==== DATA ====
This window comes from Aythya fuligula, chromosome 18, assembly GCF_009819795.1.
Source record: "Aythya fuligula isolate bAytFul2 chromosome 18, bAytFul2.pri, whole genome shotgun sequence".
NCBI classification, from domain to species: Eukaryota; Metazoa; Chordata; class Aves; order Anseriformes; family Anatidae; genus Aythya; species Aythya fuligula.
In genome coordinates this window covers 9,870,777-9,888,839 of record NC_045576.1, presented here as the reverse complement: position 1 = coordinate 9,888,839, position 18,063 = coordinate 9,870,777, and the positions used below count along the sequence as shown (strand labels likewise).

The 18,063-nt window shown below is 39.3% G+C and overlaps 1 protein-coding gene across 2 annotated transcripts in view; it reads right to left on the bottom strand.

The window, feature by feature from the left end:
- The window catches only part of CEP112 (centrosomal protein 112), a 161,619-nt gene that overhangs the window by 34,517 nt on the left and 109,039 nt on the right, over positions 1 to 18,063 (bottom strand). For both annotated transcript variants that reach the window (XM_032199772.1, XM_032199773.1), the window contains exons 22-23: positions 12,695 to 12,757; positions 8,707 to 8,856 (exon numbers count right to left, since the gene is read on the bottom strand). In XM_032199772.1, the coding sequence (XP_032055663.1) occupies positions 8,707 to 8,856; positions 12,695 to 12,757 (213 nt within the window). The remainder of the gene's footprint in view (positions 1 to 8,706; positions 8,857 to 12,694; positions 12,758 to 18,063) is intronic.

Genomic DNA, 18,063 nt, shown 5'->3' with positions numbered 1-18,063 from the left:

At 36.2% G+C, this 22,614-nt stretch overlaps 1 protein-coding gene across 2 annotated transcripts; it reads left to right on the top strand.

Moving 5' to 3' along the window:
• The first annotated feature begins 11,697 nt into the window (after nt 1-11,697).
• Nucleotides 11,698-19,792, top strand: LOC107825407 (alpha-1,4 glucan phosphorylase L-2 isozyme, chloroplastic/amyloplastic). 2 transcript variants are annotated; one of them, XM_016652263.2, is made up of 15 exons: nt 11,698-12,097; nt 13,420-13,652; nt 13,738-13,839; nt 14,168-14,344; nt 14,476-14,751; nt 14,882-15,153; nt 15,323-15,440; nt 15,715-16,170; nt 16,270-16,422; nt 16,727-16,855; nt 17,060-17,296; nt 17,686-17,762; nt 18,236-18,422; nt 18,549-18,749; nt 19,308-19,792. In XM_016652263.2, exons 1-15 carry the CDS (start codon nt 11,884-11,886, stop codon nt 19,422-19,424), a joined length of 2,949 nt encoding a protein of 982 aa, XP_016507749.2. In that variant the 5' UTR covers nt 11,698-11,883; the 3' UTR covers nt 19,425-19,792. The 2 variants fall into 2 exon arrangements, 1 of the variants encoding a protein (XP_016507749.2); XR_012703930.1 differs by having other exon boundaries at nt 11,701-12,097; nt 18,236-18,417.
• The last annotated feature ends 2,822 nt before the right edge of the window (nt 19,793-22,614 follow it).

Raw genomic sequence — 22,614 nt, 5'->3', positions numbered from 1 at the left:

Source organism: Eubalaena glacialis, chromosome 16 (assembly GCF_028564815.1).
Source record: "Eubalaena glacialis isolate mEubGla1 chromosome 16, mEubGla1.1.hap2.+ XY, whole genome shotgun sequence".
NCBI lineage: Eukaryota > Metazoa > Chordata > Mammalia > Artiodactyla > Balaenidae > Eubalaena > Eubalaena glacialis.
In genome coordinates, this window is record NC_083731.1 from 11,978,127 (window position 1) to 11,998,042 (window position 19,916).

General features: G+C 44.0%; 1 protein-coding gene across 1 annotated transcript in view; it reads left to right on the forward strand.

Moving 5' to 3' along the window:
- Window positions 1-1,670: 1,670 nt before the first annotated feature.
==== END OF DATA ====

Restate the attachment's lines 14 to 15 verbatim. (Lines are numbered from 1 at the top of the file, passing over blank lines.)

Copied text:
Raw genomic sequence — 22,614 nt, 5'->3', positions numbered from 1 at the left:

Source organism: Eubalaena glacialis, chromosome 16 (assembly GCF_028564815.1).